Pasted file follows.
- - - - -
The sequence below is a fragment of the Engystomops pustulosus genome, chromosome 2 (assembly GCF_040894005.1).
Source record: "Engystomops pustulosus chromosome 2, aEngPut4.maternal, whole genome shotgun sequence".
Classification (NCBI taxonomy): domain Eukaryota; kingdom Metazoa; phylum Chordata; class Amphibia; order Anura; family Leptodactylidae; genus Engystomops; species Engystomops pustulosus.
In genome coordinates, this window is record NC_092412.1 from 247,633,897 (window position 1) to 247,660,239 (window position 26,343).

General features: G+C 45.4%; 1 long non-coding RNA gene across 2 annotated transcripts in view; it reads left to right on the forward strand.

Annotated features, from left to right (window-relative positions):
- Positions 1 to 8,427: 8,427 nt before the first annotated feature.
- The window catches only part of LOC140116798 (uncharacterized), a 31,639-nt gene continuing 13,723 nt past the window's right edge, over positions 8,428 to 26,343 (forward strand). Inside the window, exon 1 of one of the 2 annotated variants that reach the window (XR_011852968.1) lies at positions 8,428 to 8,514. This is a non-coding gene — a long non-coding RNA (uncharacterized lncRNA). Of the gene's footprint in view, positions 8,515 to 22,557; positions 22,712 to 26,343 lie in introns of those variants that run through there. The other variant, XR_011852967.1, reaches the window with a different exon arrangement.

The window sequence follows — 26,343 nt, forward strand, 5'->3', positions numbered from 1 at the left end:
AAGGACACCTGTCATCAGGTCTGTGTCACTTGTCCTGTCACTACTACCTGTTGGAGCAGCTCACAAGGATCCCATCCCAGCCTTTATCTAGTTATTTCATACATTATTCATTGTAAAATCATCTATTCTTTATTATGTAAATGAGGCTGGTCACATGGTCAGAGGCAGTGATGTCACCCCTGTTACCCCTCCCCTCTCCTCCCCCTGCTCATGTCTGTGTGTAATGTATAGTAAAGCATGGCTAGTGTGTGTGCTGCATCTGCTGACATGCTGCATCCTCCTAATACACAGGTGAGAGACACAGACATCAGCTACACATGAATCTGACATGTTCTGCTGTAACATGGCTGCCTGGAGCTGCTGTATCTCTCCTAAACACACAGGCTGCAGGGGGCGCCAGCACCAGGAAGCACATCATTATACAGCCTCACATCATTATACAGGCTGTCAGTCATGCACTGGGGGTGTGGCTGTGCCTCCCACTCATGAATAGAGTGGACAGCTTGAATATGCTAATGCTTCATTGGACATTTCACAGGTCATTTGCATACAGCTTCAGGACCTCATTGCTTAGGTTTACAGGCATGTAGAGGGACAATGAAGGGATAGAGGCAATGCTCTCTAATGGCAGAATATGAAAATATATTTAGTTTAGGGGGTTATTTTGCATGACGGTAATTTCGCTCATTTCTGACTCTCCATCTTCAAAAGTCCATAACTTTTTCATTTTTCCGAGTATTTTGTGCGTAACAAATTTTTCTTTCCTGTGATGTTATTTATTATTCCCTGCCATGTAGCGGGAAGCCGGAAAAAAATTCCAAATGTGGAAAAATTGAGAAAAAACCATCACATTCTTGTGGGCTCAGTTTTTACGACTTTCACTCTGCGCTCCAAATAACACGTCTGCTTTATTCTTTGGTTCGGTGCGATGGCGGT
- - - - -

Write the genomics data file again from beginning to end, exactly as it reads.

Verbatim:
The sequence below is a fragment of the Engystomops pustulosus genome, chromosome 2 (assembly GCF_040894005.1).
Source record: "Engystomops pustulosus chromosome 2, aEngPut4.maternal, whole genome shotgun sequence".
Classification (NCBI taxonomy): domain Eukaryota; kingdom Metazoa; phylum Chordata; class Amphibia; order Anura; family Leptodactylidae; genus Engystomops; species Engystomops pustulosus.
In genome coordinates, this window is record NC_092412.1 from 247,633,897 (window position 1) to 247,660,239 (window position 26,343).

General features: G+C 45.4%; 1 long non-coding RNA gene across 2 annotated transcripts in view; it reads left to right on the forward strand.

Annotated features, from left to right (window-relative positions):
- Positions 1 to 8,427: 8,427 nt before the first annotated feature.
- The window catches only part of LOC140116798 (uncharacterized), a 31,639-nt gene continuing 13,723 nt past the window's right edge, over positions 8,428 to 26,343 (forward strand). Inside the window, exon 1 of one of the 2 annotated variants that reach the window (XR_011852968.1) lies at positions 8,428 to 8,514. This is a non-coding gene — a long non-coding RNA (uncharacterized lncRNA). Of the gene's footprint in view, positions 8,515 to 22,557; positions 22,712 to 26,343 lie in introns of those variants that run through there. The other variant, XR_011852967.1, reaches the window with a different exon arrangement.

The window sequence follows — 26,343 nt, forward strand, 5'->3', positions numbered from 1 at the left end:
AAGGACACCTGTCATCAGGTCTGTGTCACTTGTCCTGTCACTACTACCTGTTGGAGCAGCTCACAAGGATCCCATCCCAGCCTTTATCTAGTTATTTCATACATTATTCATTGTAAAATCATCTATTCTTTATTATGTAAATGAGGCTGGTCACATGGTCAGAGGCAGTGATGTCACCCCTGTTACCCCTCCCCTCTCCTCCCCCTGCTCATGTCTGTGTGTAATGTATAGTAAAGCATGGCTAGTGTGTGTGCTGCATCTGCTGACATGCTGCATCCTCCTAATACACAGGTGAGAGACACAGACATCAGCTACACATGAATCTGACATGTTCTGCTGTAACATGGCTGCCTGGAGCTGCTGTATCTCTCCTAAACACACAGGCTGCAGGGGGCGCCAGCACCAGGAAGCACATCATTATACAGCCTCACATCATTATACAGGCTGTCAGTCATGCACTGGGGGTGTGGCTGTGCCTCCCACTCATGAATAGAGTGGACAGCTTGAATATGCTAATGCTTCATTGGACATTTCACAGGTCATTTGCATACAGCTTCAGGACCTCATTGCTTAGGTTTACAGGCATGTAGAGGGACAATGAAGGGATAGAGGCAATGCTCTCTAATGGCAGAATATGAAAATATATTTAGTTTAGGGGGTTATTTTGCATGACGGTAATTTCGCTCATTTCTGACTCTCCATCTTCAAAAGTCCATAACTTTTTCATTTTTCCGAGTATTTTGTGCGTAACAAATTTTTCTTTCCTGTGATGTTATTTATTATTCCCTGCCATGTAGCGGGAAGCCGGAAAAAAATTCCAAATGTGGAAAAATTGAGAAAAAACCATCACATTCTTGTGGGCTCAGTTTTTACGACTTTCACTCTGCGCTCCAAATAACACGTCTGCTTTATTCTTTGGTTCGGTGCGATGGCGGT